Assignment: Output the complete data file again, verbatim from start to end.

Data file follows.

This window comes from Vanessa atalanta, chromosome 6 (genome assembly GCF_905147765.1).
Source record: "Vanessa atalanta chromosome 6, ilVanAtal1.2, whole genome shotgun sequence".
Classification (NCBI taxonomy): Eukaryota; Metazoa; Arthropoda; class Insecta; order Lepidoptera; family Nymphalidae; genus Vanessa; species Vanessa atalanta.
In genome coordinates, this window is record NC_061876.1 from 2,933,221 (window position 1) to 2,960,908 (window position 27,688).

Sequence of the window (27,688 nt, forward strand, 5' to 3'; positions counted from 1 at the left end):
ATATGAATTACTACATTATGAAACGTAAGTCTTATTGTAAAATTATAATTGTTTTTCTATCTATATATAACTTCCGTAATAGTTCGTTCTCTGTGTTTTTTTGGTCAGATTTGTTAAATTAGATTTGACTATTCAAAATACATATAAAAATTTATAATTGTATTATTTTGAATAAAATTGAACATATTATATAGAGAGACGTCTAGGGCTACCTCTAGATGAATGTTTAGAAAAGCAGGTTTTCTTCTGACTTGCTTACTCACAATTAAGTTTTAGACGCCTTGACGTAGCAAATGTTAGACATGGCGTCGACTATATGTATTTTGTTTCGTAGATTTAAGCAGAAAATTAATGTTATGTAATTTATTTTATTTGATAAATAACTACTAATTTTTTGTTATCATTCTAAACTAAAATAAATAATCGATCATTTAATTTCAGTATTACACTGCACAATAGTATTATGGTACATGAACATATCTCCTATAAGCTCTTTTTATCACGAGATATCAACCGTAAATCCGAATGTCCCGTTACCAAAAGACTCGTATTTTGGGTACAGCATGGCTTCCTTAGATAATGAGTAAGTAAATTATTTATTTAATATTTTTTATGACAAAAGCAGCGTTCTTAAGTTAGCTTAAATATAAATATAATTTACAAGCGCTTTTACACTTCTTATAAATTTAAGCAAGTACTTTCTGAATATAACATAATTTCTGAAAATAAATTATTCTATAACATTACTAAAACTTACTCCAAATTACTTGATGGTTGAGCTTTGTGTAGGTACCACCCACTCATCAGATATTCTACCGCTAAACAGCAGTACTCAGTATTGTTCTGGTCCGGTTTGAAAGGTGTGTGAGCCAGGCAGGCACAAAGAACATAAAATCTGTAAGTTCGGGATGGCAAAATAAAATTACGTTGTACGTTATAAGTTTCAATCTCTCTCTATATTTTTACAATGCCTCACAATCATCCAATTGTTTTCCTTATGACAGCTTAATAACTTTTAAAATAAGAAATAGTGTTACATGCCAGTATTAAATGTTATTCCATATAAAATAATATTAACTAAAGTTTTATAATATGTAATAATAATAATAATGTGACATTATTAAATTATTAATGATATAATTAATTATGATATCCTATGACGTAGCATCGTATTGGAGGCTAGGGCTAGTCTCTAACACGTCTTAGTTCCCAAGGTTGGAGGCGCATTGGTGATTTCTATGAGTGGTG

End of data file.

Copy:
This window comes from Vanessa atalanta, chromosome 6 (genome assembly GCF_905147765.1).
Source record: "Vanessa atalanta chromosome 6, ilVanAtal1.2, whole genome shotgun sequence".
Classification (NCBI taxonomy): Eukaryota; Metazoa; Arthropoda; class Insecta; order Lepidoptera; family Nymphalidae; genus Vanessa; species Vanessa atalanta.
In genome coordinates, this window is record NC_061876.1 from 2,933,221 (window position 1) to 2,960,908 (window position 27,688).

Sequence of the window (27,688 nt, forward strand, 5' to 3'; positions counted from 1 at the left end):
ATATGAATTACTACATTATGAAACGTAAGTCTTATTGTAAAATTATAATTGTTTTTCTATCTATATATAACTTCCGTAATAGTTCGTTCTCTGTGTTTTTTTGGTCAGATTTGTTAAATTAGATTTGACTATTCAAAATACATATAAAAATTTATAATTGTATTATTTTGAATAAAATTGAACATATTATATAGAGAGACGTCTAGGGCTACCTCTAGATGAATGTTTAGAAAAGCAGGTTTTCTTCTGACTTGCTTACTCACAATTAAGTTTTAGACGCCTTGACGTAGCAAATGTTAGACATGGCGTCGACTATATGTATTTTGTTTCGTAGATTTAAGCAGAAAATTAATGTTATGTAATTTATTTTATTTGATAAATAACTACTAATTTTTTGTTATCATTCTAAACTAAAATAAATAATCGATCATTTAATTTCAGTATTACACTGCACAATAGTATTATGGTACATGAACATATCTCCTATAAGCTCTTTTTATCACGAGATATCAACCGTAAATCCGAATGTCCCGTTACCAAAAGACTCGTATTTTGGGTACAGCATGGCTTCCTTAGATAATGAGTAAGTAAATTATTTATTTAATATTTTTTATGACAAAAGCAGCGTTCTTAAGTTAGCTTAAATATAAATATAATTTACAAGCGCTTTTACACTTCTTATAAATTTAAGCAAGTACTTTCTGAATATAACATAATTTCTGAAAATAAATTATTCTATAACATTACTAAAACTTACTCCAAATTACTTGATGGTTGAGCTTTGTGTAGGTACCACCCACTCATCAGATATTCTACCGCTAAACAGCAGTACTCAGTATTGTTCTGGTCCGGTTTGAAAGGTGTGTGAGCCAGGCAGGCACAAAGAACATAAAATCTGTAAGTTCGGGATGGCAAAATAAAATTACGTTGTACGTTATAAGTTTCAATCTCTCTCTATATTTTTACAATGCCTCACAATCATCCAATTGTTTTCCTTATGACAGCTTAATAACTTTTAAAATAAGAAATAGTGTTACATGCCAGTATTAAATGTTATTCCATATAAAATAATATTAACTAAAGTTTTATAATATGTAATAATAATAATAATGTGACATTATTAAATTATTAATGATATAATTAATTATGATATCCTATGACGTAGCATCGTATTGGAGGCTAGGGCTAGTCTCTAACACGTCTTAGTTCCCAAGGTTGGAGGCGCATTGGTGATTTCTATGAGTGGTG